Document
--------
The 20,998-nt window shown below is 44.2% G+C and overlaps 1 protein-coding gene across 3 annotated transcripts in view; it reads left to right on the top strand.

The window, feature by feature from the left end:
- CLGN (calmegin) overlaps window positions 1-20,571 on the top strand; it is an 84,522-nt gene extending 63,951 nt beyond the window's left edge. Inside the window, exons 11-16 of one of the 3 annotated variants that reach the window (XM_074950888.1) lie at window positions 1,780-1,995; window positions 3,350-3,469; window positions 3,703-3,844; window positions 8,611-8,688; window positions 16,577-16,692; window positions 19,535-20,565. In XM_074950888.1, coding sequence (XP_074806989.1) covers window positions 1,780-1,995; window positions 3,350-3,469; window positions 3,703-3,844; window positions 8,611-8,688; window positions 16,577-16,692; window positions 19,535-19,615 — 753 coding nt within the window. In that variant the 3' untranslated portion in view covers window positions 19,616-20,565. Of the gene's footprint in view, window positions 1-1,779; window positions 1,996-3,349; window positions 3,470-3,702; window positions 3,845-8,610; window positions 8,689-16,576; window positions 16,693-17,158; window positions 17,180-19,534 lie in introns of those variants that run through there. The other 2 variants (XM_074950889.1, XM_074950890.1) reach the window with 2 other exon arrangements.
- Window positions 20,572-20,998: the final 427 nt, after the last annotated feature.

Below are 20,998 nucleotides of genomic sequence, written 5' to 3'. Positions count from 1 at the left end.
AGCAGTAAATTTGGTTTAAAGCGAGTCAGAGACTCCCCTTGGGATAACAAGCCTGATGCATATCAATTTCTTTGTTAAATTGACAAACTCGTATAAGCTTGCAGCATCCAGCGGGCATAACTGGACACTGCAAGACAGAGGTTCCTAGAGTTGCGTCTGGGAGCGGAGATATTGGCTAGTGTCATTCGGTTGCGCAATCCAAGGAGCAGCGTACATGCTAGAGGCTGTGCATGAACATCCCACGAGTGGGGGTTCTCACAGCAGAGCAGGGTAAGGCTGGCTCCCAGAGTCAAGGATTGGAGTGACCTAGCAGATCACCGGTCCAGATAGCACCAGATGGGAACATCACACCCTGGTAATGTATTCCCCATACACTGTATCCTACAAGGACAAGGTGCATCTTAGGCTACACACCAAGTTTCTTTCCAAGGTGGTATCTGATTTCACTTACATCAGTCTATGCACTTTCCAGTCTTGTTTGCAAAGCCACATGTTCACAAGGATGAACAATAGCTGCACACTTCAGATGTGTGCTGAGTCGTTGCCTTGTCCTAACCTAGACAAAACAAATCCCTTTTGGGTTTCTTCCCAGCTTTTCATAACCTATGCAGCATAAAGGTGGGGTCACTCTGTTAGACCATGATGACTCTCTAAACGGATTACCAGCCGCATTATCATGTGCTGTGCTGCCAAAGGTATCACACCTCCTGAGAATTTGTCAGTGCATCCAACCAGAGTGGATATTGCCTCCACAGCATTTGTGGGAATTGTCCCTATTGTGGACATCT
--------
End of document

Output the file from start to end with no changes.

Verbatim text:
The 20,998-nt window shown below is 44.2% G+C and overlaps 1 protein-coding gene across 3 annotated transcripts in view; it reads left to right on the top strand.

The window, feature by feature from the left end:
- CLGN (calmegin) overlaps window positions 1-20,571 on the top strand; it is an 84,522-nt gene extending 63,951 nt beyond the window's left edge. Inside the window, exons 11-16 of one of the 3 annotated variants that reach the window (XM_074950888.1) lie at window positions 1,780-1,995; window positions 3,350-3,469; window positions 3,703-3,844; window positions 8,611-8,688; window positions 16,577-16,692; window positions 19,535-20,565. In XM_074950888.1, coding sequence (XP_074806989.1) covers window positions 1,780-1,995; window positions 3,350-3,469; window positions 3,703-3,844; window positions 8,611-8,688; window positions 16,577-16,692; window positions 19,535-19,615 — 753 coding nt within the window. In that variant the 3' untranslated portion in view covers window positions 19,616-20,565. Of the gene's footprint in view, window positions 1-1,779; window positions 1,996-3,349; window positions 3,470-3,702; window positions 3,845-8,610; window positions 8,689-16,576; window positions 16,693-17,158; window positions 17,180-19,534 lie in introns of those variants that run through there. The other 2 variants (XM_074950889.1, XM_074950890.1) reach the window with 2 other exon arrangements.
- Window positions 20,572-20,998: the final 427 nt, after the last annotated feature.

Below are 20,998 nucleotides of genomic sequence, written 5' to 3'. Positions count from 1 at the left end.
AGCAGTAAATTTGGTTTAAAGCGAGTCAGAGACTCCCCTTGGGATAACAAGCCTGATGCATATCAATTTCTTTGTTAAATTGACAAACTCGTATAAGCTTGCAGCATCCAGCGGGCATAACTGGACACTGCAAGACAGAGGTTCCTAGAGTTGCGTCTGGGAGCGGAGATATTGGCTAGTGTCATTCGGTTGCGCAATCCAAGGAGCAGCGTACATGCTAGAGGCTGTGCATGAACATCCCACGAGTGGGGGTTCTCACAGCAGAGCAGGGTAAGGCTGGCTCCCAGAGTCAAGGATTGGAGTGACCTAGCAGATCACCGGTCCAGATAGCACCAGATGGGAACATCACACCCTGGTAATGTATTCCCCATACACTGTATCCTACAAGGACAAGGTGCATCTTAGGCTACACACCAAGTTTCTTTCCAAGGTGGTATCTGATTTCACTTACATCAGTCTATGCACTTTCCAGTCTTGTTTGCAAAGCCACATGTTCACAAGGATGAACAATAGCTGCACACTTCAGATGTGTGCTGAGTCGTTGCCTTGTCCTAACCTAGACAAAACAAATCCCTTTTGGGTTTCTTCCCAGCTTTTCATAACCTATGCAGCATAAAGGTGGGGTCACTCTGTTAGACCATGATGACTCTCTAAACGGATTACCAGCCGCATTATCATGTGCTGTGCTGCCAAAGGTATCACACCTCCTGAGAATTTGTCAGTGCATCCAACCAGAGTGGATATTGCCTCCACAGCATTTGTGGGAATTGTCCCTATTGTGGACATCT